Henry opened his mouth. Then closed it again. Then he opened it once more, took deep breath and said, “Well…”
“Sorry for what?” Seymour squinted at him, shielding his eyes with the flat of his hand. “I stole the brandy from you. I drank it. I pissed myself, puked and passed out on your floor. Really, I should be the one apologizing.”
“No. I shouldn’t have left you on your own.” Hesitantly, Henry sat down on the edge of Seymour’s bed and touched his face with his fingertips. “I could tell you were upset about something. I don’t know what, but I knew there was something wrong. It was stupid of me to leave you like that, in an unfamiliar place, with people you’d never met. I’m sorry.”
He closed his eyes. “What time is it?”
“Late afternoon. Supper should be served in an hour or two.”
“I’m not very hungry.”
“I requested fish—made special for you.”
“That’s sweet of you.”
The human ran his hand down Seymour’s bare arm, tracing his sleeve of vine-like tattoos. “I could have it brought up for you if you’d like.”
“No,” Seymour said, sitting up. He stretched, popping the vertebrae in his lower back. “I’m not bedbound. I’ll eat at the table. Can’t promise you I’ll be very sociable, but I’ll do my best.”
“As you wish.”
Yawning, Seymour swung his legs over the side of the bed and stood up. The air was brisk upon his naked body, but he didn’t mind. When his head had stopped spinning over the sudden change in elevation, he plodded across the flagstone floor and over to the window. He leaned upon the frame to look out, and Henry’s breathing quickened audibly. Smirking at his warped reflection in the rhomboid crystals of glass, the merman adjusted his position for maximum sex appeal and pushed the window open a bit so he could see outside.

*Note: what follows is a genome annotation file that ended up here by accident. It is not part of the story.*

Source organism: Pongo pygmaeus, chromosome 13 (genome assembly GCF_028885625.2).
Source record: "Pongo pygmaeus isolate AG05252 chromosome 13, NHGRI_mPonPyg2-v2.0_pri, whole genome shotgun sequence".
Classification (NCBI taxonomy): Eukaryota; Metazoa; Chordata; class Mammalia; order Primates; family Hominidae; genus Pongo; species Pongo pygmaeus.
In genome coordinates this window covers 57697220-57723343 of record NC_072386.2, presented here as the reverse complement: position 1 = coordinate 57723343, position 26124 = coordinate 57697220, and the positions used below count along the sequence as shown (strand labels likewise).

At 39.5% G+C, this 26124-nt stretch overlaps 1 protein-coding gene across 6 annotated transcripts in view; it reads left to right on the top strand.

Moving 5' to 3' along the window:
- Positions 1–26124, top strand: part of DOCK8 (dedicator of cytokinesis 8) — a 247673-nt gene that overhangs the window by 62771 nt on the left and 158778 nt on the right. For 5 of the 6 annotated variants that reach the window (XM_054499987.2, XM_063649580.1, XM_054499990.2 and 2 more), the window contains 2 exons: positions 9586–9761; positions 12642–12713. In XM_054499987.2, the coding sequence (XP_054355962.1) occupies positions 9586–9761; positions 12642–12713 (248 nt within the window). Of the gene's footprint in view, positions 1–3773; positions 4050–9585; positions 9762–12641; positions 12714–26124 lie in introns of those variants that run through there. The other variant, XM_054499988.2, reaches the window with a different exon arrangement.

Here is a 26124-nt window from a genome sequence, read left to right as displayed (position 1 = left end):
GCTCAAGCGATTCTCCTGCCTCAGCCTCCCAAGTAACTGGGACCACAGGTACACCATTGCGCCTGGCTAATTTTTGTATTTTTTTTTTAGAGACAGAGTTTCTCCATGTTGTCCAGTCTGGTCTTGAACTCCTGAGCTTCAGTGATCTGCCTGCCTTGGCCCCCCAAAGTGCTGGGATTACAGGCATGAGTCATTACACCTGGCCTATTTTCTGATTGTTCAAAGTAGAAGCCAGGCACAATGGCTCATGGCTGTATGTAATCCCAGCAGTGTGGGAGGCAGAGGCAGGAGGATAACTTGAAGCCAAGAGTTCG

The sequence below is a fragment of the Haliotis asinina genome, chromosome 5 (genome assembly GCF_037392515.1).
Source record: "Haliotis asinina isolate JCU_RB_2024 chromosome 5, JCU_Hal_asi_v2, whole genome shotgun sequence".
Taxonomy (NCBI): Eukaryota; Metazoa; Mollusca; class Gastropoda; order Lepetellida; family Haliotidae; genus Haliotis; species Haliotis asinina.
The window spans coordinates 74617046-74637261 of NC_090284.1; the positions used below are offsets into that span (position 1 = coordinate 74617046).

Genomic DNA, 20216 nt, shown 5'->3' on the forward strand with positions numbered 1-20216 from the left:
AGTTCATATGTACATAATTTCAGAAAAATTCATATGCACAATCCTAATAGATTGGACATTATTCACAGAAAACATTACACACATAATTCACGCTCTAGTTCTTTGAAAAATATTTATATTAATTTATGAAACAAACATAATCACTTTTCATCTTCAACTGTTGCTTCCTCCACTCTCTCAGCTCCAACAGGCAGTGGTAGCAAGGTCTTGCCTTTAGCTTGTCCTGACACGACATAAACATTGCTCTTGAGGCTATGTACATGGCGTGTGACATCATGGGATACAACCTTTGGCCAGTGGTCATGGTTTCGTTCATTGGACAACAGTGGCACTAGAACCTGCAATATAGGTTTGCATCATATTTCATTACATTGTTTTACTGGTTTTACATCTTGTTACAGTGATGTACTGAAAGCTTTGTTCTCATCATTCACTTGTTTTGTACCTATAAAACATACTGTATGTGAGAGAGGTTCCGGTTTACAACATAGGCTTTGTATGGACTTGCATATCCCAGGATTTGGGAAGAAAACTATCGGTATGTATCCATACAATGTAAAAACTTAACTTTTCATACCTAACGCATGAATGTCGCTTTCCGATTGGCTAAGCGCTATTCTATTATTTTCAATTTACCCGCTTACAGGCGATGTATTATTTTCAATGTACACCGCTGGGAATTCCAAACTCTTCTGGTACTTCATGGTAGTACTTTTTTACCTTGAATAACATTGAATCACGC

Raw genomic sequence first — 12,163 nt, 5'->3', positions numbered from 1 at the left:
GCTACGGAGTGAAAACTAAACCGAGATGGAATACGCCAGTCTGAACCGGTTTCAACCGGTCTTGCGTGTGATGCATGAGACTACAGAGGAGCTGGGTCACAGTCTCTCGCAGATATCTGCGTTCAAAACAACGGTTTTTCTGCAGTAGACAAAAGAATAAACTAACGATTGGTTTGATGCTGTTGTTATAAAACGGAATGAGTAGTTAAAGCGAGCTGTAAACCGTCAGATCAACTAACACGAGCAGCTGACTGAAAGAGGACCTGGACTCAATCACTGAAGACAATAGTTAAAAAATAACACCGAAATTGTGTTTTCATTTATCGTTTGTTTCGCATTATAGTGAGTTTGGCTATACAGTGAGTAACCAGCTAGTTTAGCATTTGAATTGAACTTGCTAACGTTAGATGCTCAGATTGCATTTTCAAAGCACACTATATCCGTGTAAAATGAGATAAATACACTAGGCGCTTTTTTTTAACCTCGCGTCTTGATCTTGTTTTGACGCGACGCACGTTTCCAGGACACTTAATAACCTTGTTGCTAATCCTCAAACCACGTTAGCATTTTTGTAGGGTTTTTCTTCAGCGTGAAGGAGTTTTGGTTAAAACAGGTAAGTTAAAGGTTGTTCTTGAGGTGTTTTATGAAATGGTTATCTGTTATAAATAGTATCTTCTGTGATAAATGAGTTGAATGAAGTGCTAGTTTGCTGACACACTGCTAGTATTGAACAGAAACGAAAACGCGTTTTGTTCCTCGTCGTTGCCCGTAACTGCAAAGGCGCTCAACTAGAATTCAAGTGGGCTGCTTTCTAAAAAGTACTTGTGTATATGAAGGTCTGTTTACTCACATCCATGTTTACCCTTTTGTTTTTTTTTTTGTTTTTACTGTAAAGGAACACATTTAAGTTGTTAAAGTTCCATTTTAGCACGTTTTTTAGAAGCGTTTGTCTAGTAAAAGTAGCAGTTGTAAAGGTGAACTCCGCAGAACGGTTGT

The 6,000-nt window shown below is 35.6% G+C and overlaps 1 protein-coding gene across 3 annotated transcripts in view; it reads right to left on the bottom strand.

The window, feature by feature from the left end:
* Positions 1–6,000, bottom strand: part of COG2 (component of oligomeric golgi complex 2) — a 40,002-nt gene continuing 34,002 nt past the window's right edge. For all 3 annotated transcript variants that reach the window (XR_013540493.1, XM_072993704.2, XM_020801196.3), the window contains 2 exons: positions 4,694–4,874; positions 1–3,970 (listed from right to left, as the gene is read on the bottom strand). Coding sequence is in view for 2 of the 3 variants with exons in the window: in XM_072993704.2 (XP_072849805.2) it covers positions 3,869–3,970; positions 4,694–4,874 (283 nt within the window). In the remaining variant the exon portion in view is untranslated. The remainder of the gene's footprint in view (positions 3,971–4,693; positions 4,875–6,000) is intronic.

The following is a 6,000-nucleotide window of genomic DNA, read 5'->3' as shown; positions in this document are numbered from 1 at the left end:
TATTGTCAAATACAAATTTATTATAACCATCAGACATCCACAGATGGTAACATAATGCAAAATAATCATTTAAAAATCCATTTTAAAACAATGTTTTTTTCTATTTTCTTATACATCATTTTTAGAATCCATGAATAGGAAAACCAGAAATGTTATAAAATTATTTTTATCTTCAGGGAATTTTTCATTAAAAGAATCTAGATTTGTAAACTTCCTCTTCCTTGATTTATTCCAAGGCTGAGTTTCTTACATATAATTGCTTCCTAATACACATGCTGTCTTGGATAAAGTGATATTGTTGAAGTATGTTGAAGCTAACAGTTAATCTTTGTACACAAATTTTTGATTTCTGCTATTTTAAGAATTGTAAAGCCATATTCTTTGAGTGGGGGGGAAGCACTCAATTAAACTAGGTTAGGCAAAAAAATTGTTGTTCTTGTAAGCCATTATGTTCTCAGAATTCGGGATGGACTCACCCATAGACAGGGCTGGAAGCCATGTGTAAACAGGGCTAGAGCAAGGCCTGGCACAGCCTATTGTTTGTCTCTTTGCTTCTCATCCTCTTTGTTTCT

By daylight, the grounds of Edmund Manor looked nothing like they had late the previous night, when he and Henry had arrived by (flying-) horse-drawn carriage. In the darkness, they had seemed a brooding wasteland, flanked by skeletal trees, patrolled by spectral tendrils of mist, and presided over by a grand and looming castle. But in the golden rays of the sun, the landscape was grassy and green, the forest was resplendent in its autumnal glory, the fog had retreated to the small lake by the bend in the road, and the castle—or what he could see of it—seemed quaint and old-fashioned. He breathed in the cold, fresh air. It did his headache good.
He glanced over his shoulder. Henry, caught staring, blushed and looked away rapidly. Still smirking, Seymour turned away from the window and sauntered back over to him. Upon reaching him, he extended his right index finger and tapped the young lord on the nose.
“How are you so beautiful?” asked Henry.
Seymour threw himself backwards onto the bed. “I don’t know. Perhaps it’s the universe’s way of making up for all the other things that are wrong with me.”